Powered by IP2Location.com
Geotagged Photos by MJ Klein, including DUTCH OVEN COOKING PHOTOS!
I left you in the last installment with a shot of this fire pit, and after talking with the campground owner I decided to build a fire in this pit and cook here. When I rolled down the window as the owner approached our van, he froze and gave me the “foreigner stare” until I spoke Chinese to him. He said that no Westerner has ever been to this campsite before. Can’t say that anymore!
I took the rear seat row out of our VW Caddy, and it served us well when camping. I also want to mention out that the Caddy is a nimble climber, with plenty of torque from the diesel engine, and it’s narrow track makes it ideal for mountain roads.
The wood was smoldering from a previous fire, but there wasn’t enough spark left to ignite anything else. I dumped a bag of charcoal out and lit it with a torch.
In the meantime, Hui-chen and Phoenix settle in our room for the night – in a traditional Taiwanese home (we didn’t use the tent on this trip).
I like the ceiling.
Phoenix, of course, fits right in wherever she is.
Once the fire got going, I put on the 12″ Dutch oven and started some bacon.
Next I added ground pork.
Now come the chopped onions.
The campground owner was selling some food right next to where I was. One thing that surprised me was how many people were interested in watching what I was doing. The only way I could describe the style of cooking was to say “cowboy food” in Chinese.
The meat and onions are coming right along.
I added 2 types of beans to the pot: black beans, and red kidney beans.
This is what the dish looked like right before I put the lid back on and settled in for some slow cooking.
I put the 10″ on the fire next, to burn it out.
Once cleaned, I added bacon to the 10″
I wanted to cook this bacon down to crispy pieces. This dish is Dutch Oven Cheesy Potatoes.
After the bacon was cooked, I added sliced potatoes, onions and cheese (5 types mixed!) in layers, with bacon.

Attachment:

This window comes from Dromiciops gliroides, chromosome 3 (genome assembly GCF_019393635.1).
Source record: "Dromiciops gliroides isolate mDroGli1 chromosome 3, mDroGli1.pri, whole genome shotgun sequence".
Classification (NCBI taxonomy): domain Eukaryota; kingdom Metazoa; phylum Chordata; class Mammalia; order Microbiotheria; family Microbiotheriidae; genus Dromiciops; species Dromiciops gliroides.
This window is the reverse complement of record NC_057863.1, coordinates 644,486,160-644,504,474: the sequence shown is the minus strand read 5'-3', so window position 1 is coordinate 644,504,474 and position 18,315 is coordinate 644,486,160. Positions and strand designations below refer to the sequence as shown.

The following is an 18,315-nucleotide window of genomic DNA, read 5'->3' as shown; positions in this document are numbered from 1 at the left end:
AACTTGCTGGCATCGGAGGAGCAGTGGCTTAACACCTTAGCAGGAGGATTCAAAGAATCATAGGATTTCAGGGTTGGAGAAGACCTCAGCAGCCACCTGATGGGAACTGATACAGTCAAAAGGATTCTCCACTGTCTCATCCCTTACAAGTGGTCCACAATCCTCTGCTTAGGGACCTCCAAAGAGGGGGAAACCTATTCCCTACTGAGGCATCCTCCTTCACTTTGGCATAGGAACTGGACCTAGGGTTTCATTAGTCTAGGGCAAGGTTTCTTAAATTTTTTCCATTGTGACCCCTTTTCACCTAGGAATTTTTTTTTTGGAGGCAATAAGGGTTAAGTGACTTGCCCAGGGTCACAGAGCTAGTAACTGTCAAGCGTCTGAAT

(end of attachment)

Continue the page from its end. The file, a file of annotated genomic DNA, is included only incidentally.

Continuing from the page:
It got dark fast, but I keep on cooking until everything was done.
This is the cheesy potato dish, shot in unnatural light at high ISO. It tasted a lot better than it looked. Now for some reason I did not get a shot of the bean dish, but it was quite good.
People were posing for a photo, so I took the opportunity to shoot this shot at the same time.
This is the area of the fire pit under a mercury-vapor lamp.
The boss lady wanted to introduce us to a local Hakka dish, so she set up 3 tables with stuff and called everything inside the screened enclosure.
“What is this stuff?”
And what is this stuff?
I honestly don’t know what this is. When I find out I’ll update this article.
First order of business is to break down the lumps in the flour.
I have to find out what this stuff is.
Next comes pork fat.
The idea is to knead the pork fat and rice flour into a dough.
The boss lady gives some instructions.
Leaves to be used later.
3 groups of people were doing this activity.
Finally we have something that looks like dough.
But the boss lady told us it wasn’t kneaded enough. She brought some dough over from another table where I had been kneaded by an energetic man.
Now the boss lady personally demonstrates the next step.
She deftly rolls out some dough in her hand,
Then stuffs it
Expertly closing it up into a type of dumpling,
and places it on a leaf, and onto the pan.
Everyone copies what she did.
Meanwhile, Phoenix takes it all in.
Closeup of the results.
Pretty soon there are several steamer trays of these things,
and they go into the steamer for about 10 minutes.
I couldn’t resist this shot in the weird light.
While the things were cooking, the older gentleman (father of the owner, I take it) invites me for some tea.
One tray comes out, and another goes in.
Sorry to say, they don’t look very appetizing to me. The truth is, I don’t think they tasted very good.
But I like to try new things, so after that I sat by the fire and enjoyed the opportunity to actually have an open fire.
Shots of the campground in the immediate vicinity of the fire.
A nice way to end the day.
The obligatory group photo. Please note that by this time Hui-chen and Phoenix were already in the car, so they’re not in this photo.
Thanks for reading! You know what to do!
Articles in series Camping in Nantou:
- Camping in Nantou, Part One
- Camping in Nantou, Part Two
Printer Friendly Version